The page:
The Washington Bullets began their three-game trip to points west with two members of the traveling party tantalizingly close to reaching career milestones. At the Sports Arena tonight, Gus Williams reached his, setting an NBA record for career steals.
However, Coach Gene Shue, with 699 career victories, didn't reach his as the Bullets fell to the Los Angeles Clippers, 109-103, for their third consecutive defeat.
Los Angeles, 12-14 and winner of four straight games, was led by Norm Nixon's 26 points.
Jeff Malone came off the bench to score 29 for Washington, now 14-10.
With 8:27 remaining in the third quarter, Williams stole a Derek Smith pass and fed Malone for a layup, giving Williams 1,404 career steals to break the record of Randy Smith.
Randy Smith, who played two seasons before the NBA began recording statistics in this category, took 818 games from 1973-81 to reach his mark, while Williams required only 657 regular-season games.
The Bullets entered the game in an angry mood and eager to atone for their horrendous play in Thursday night's 116-86 loss to the Phoenix Suns. Prior to tonight's game, the team went through an afternoon one-hour workout in the Sports Arena. This was in addition to a strenuous two-hour workout on Friday.
All the work was meant to erase the feeling that Washington, in the words of Bernie Bickerstaff, assistant coach, "didn't do anything but have a nice little scrimmage against Phoenix."
As in the game against the Suns, the Bullets were slow to get started. Jeff Ruland's follow-up basket with 9:33 remaining in the first period provided the Bullets with their first points.
When the Clippers' Junior Bridgeman scored 20 seconds later, Washington trailed, 8-2, and Shue called a timeout. When play resumed, Bridgeman scored his fourth basket after an aborted Washington fast break to put Los Angeles ahead, 10-2.
Greg Ballard made two free throws for the Bullets, and after a Clippers turnover, Cliff Robinson entered the lineup for Washington.
After Robinson connected on a three-point play with 6:51 to play, the Bullets trailed, 12-7. Twenty seconds later, Bridgeman scored again, followed by Derek Smith's basket to give the Clippers a 16-7 lead.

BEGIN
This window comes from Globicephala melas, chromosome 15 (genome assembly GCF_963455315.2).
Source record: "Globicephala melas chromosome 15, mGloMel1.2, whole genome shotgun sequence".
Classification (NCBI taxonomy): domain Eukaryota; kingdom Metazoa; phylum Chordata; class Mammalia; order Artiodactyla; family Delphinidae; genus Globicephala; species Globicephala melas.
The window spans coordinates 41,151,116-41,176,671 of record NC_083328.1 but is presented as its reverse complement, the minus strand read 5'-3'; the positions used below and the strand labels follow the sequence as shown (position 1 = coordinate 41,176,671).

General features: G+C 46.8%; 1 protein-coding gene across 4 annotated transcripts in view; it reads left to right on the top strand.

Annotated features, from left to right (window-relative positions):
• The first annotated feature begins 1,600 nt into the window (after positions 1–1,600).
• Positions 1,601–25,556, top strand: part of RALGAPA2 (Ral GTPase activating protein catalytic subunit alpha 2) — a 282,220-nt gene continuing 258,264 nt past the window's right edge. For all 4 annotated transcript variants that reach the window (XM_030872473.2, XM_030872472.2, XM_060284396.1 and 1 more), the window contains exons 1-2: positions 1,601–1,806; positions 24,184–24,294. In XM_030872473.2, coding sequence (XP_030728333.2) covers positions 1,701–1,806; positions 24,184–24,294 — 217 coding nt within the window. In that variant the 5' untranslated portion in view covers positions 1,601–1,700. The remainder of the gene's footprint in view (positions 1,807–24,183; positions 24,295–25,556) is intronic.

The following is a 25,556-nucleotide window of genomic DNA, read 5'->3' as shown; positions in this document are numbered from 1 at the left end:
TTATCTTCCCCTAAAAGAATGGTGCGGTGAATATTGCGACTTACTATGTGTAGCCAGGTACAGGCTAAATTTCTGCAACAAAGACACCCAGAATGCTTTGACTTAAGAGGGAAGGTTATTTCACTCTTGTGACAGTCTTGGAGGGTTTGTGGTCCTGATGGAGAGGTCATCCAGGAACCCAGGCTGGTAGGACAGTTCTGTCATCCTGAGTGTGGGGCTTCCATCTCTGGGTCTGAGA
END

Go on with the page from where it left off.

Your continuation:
Robinson scored again for Washington but Smith countered with a three-point play as Shue replaced starting guards Williams and Dudley Bradley with Frank Johnson and Malone.
The pair immediately made their mark, Johnson feeding Malone for a jumper, but the Clippers kept control, moving out to a 25-15 lead on a pair of baskets by Norm Nixon.
After a score by Bill Walton, Washington used baskets by Ballard and Malone to cut the L.A. lead to 27-19 before the Clippers called time out with 2:01 to play in the period.
Bridgeman scored two more baskets, and the Clippers led after one period, 33-21. Bridgeman finished the period with 12 points and Smith had 11. The Clippers shot 73 percent; the Bullets shot 39 percent.
Early in the second quarter, consecutive baskets by Johnson, Ruland and Malone made it 37-29. After a basket by Nixon, Malone scored again for the Bullets, followed by Darren Daye's basket to cut the Clippers' lead to 39-33.
After a Los Angeles timeout, the Clippers scored four straight points before Ruland scored. A basket by former Bullet Bryan Warrick put Los Angeles ahead, 45-35.
The Clippers then got hot, building the lead to 62-47 at intermission. Smith led the Clippers with 16 points, six more than Malone scored for Washington. The Clippers made 30 of 41 shots in the first half.
In the second half, Malone and Bridgeman continued their sharp shooting. At the 6:03 mark of the third period, Malone missed his first free throw of the season after making 27 in a row. Shortly after, three straight baskets pushes the Clippers' lead to 76-60.
Ruland broke the streak with a three-point play at the 4:05 mark, but Nixon scored 36 seconds later, making it 78-63 and causing Washington to call a timeout.
With 55 seconds to play in the period, Robinson made his first appearance of the half for Washington. Going into the final quarter, Los Angeles led, 82-71.